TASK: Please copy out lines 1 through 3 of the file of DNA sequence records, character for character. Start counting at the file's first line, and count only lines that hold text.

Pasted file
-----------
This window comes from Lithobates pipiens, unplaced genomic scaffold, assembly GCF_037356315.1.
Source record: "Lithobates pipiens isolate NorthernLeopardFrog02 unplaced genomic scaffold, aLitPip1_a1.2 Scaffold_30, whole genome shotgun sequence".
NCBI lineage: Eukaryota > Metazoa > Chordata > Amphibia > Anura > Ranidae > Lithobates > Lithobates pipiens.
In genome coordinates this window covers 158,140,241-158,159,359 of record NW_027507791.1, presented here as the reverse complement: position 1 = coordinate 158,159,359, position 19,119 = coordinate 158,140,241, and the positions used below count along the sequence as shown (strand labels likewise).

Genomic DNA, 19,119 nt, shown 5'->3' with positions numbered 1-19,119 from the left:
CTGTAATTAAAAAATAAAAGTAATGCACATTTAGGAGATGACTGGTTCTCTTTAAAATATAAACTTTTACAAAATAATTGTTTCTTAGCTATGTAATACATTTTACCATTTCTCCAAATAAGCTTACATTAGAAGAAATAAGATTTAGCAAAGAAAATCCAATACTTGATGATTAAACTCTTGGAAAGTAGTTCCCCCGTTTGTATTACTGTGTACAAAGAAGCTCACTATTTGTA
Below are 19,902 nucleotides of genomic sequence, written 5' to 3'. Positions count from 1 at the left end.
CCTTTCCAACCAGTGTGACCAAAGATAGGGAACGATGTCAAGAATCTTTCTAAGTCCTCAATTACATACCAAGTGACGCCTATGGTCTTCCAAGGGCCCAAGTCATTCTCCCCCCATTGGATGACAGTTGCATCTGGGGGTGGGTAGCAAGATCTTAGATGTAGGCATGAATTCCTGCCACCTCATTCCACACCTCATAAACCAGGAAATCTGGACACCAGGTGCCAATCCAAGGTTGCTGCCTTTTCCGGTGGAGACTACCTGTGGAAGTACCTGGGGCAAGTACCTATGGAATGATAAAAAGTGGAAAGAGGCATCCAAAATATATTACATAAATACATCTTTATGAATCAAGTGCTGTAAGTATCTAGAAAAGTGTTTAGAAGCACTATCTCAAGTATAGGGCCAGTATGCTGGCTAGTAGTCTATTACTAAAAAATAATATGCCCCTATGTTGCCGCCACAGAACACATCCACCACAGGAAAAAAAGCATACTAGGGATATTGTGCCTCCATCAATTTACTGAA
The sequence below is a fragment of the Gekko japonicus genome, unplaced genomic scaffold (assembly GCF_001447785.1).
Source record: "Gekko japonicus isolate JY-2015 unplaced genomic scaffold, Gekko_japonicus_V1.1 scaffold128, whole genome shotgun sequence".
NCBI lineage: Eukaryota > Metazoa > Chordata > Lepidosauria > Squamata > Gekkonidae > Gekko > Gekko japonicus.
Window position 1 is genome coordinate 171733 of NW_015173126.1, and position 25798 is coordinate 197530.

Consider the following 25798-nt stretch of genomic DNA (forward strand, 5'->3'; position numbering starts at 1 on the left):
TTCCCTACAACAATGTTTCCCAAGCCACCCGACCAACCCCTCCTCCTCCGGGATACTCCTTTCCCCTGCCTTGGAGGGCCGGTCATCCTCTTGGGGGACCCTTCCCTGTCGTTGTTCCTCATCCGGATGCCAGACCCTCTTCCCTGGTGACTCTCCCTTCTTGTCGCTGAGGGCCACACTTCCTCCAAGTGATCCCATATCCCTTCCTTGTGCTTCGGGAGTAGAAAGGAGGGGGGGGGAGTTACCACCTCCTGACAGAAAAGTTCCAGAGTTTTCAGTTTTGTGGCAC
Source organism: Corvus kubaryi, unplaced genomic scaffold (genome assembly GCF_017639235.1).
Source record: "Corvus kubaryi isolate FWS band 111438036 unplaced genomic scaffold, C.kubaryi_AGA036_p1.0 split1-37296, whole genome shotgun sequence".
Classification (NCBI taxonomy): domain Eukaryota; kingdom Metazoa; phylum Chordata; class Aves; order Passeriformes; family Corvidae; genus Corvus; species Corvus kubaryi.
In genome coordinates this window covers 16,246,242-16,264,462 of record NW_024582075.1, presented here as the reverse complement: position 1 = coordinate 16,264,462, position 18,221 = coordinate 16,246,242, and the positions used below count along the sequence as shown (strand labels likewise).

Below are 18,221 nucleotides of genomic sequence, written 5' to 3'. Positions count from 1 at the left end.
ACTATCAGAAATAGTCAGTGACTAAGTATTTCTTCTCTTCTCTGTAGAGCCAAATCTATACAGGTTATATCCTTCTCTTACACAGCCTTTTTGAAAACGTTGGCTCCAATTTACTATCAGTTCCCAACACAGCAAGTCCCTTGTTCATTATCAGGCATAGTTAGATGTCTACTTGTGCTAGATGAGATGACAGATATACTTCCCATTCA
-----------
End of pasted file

This window comes from Lithobates pipiens, unplaced genomic scaffold, assembly GCF_037356315.1.
Source record: "Lithobates pipiens isolate NorthernLeopardFrog02 unplaced genomic scaffold, aLitPip1_a1.2 Scaffold_30, whole genome shotgun sequence".
NCBI lineage: Eukaryota > Metazoa > Chordata > Amphibia > Anura > Ranidae > Lithobates > Lithobates pipiens.